Once you get there, just follow the crowds, I am sure you will spot a lot of trolleys and doll carriers and lolita clad peeps that will be going to exactly the same thing as you ^^

5. At Big Sight – Getting Into Those Queues

Again, follow the crowds if you already got your guidebook.

If you do not have a guidebook then start joining the queues outside as these are for the folks who have not bought one, they are NOT the queues for limited items as i first thought.

Queues for limited items only start INSIDE the actual Dolpa venue area and you have to show your guidebook to even get into the area where they are.

6. Queuing for Limiteds

In my perception: You do not have to be there at 7am to get a good number. You can as easily draw number 5000 as you can number 1 at 7am in the morning.

Of course, if you want to be part of the buzz and the eternal wait for 9am when they start forming the lines then do get there early, if not, then just make sure you get there before 9am.

It is a lottery draw. You get to the entrance, there will be tables with big lottery drum thingys, you show them your guidebook, they will cut of a corner of your guidebook and you draw a lottery ticket.

This is your number in the line.

Best chance of getting a good number is to buy more guidebooks.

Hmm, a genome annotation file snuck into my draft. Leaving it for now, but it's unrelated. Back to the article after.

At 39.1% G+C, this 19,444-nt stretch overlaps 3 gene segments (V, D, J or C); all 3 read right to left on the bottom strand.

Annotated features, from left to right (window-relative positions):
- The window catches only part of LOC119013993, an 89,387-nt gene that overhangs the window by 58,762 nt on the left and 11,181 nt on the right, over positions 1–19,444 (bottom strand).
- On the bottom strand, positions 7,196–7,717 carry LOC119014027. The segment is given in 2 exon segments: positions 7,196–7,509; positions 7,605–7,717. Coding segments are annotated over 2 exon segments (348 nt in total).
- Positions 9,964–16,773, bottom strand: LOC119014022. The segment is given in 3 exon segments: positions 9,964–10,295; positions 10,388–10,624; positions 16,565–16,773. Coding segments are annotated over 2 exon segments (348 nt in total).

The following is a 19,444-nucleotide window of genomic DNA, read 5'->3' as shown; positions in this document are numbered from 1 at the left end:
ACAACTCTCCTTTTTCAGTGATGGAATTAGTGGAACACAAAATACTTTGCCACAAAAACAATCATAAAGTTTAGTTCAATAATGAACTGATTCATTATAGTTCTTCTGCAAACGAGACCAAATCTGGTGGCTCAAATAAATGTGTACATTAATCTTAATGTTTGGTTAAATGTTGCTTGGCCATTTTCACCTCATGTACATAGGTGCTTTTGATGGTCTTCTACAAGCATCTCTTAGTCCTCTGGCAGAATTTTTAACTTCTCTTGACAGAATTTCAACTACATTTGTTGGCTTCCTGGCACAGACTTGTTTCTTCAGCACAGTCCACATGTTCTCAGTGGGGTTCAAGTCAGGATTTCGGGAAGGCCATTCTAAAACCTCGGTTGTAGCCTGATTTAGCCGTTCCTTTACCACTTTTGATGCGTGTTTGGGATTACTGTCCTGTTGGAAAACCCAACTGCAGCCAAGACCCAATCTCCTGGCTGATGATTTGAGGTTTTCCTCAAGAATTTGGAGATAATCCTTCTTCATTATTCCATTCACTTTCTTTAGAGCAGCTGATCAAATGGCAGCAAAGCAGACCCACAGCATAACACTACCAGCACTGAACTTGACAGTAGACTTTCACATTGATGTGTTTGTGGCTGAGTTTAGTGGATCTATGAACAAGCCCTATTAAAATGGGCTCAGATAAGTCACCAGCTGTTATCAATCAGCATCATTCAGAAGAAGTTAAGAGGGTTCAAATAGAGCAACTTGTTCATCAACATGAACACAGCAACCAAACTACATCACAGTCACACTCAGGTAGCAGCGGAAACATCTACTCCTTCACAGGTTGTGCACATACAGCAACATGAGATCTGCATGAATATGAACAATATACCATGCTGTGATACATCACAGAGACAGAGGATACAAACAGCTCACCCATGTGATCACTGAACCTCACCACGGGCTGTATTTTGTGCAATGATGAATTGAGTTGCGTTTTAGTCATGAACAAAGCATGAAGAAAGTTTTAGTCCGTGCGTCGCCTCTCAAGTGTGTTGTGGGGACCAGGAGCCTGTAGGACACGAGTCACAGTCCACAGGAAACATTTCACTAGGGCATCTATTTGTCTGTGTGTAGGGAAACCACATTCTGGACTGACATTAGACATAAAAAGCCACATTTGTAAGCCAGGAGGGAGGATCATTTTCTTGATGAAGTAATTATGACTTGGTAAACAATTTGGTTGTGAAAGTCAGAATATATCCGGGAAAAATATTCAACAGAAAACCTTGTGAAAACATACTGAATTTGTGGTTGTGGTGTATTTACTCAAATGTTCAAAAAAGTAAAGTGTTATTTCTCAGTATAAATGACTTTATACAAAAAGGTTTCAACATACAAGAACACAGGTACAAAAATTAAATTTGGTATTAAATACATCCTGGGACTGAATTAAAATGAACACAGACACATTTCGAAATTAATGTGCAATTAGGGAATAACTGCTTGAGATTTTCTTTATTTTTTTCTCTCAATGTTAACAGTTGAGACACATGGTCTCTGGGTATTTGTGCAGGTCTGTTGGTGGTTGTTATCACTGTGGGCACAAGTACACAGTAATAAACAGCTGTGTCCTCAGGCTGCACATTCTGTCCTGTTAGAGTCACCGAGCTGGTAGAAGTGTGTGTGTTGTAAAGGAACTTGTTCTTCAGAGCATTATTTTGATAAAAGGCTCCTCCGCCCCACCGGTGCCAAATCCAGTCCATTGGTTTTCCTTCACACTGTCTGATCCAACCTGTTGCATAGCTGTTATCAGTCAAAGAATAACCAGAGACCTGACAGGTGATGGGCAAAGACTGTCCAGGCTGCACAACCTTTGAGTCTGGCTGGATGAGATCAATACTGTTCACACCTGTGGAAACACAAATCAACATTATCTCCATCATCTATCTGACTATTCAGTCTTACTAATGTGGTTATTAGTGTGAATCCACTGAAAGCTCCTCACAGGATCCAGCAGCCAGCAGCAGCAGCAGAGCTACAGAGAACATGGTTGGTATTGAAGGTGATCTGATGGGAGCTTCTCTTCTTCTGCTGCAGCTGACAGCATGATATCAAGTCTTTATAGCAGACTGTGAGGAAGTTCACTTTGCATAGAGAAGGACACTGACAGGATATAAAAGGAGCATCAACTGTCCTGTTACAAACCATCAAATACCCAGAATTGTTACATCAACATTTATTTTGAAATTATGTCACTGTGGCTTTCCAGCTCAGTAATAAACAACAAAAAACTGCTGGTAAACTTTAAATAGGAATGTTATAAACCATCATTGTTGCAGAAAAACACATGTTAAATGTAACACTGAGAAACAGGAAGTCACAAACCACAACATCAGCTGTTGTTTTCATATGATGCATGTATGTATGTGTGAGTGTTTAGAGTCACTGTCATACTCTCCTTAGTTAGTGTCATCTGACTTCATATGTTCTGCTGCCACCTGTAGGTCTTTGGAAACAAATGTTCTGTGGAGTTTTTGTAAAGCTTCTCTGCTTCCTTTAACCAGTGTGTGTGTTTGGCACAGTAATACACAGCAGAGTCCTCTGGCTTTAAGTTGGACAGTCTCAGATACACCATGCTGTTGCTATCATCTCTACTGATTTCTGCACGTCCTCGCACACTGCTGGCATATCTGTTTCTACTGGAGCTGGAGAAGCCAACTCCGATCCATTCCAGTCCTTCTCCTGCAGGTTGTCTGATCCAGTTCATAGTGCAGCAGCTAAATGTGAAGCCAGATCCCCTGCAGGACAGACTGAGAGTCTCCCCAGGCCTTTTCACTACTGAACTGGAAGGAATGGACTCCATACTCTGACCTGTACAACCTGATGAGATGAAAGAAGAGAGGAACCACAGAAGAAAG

And even then, you are not guaranteed a good one.

Luck of the draw!

Me and hubby got there at around 8am and got equally crap numbers but some who had gotten their way earlier was not far of being having one just as crap as ours.

When you have your lottery ticket with your number that hopefully is within the first 500, you are let into the venue.

If not within the first 500-1000, then chose if you want to stay for the leftovers as you are likely not to get your first choice or join the line for the Sumika items.

I got a number somewhere near 3000 and Hubby got close to 5000.

I swapped my ticket with another attendee who was from the US who I unfortunately did not get the contact details of as I would like to thank her!!!

Did not think I would get anything at all but there was one doll left when my number was finally called: Chika the Dolpa 23 Yo-SD so went for her and I absolutely adore her. Her name is Pino btw ^^

Within the venue you will notice areas marked with big signs stating number sequences like 1-500, 501-600, 2000-3000 etc.

You go to the area where your number belong and do not have to stand in any particular order.

Just take a seat on the floor where there is room ^^ Bring your breakfast and have a picnic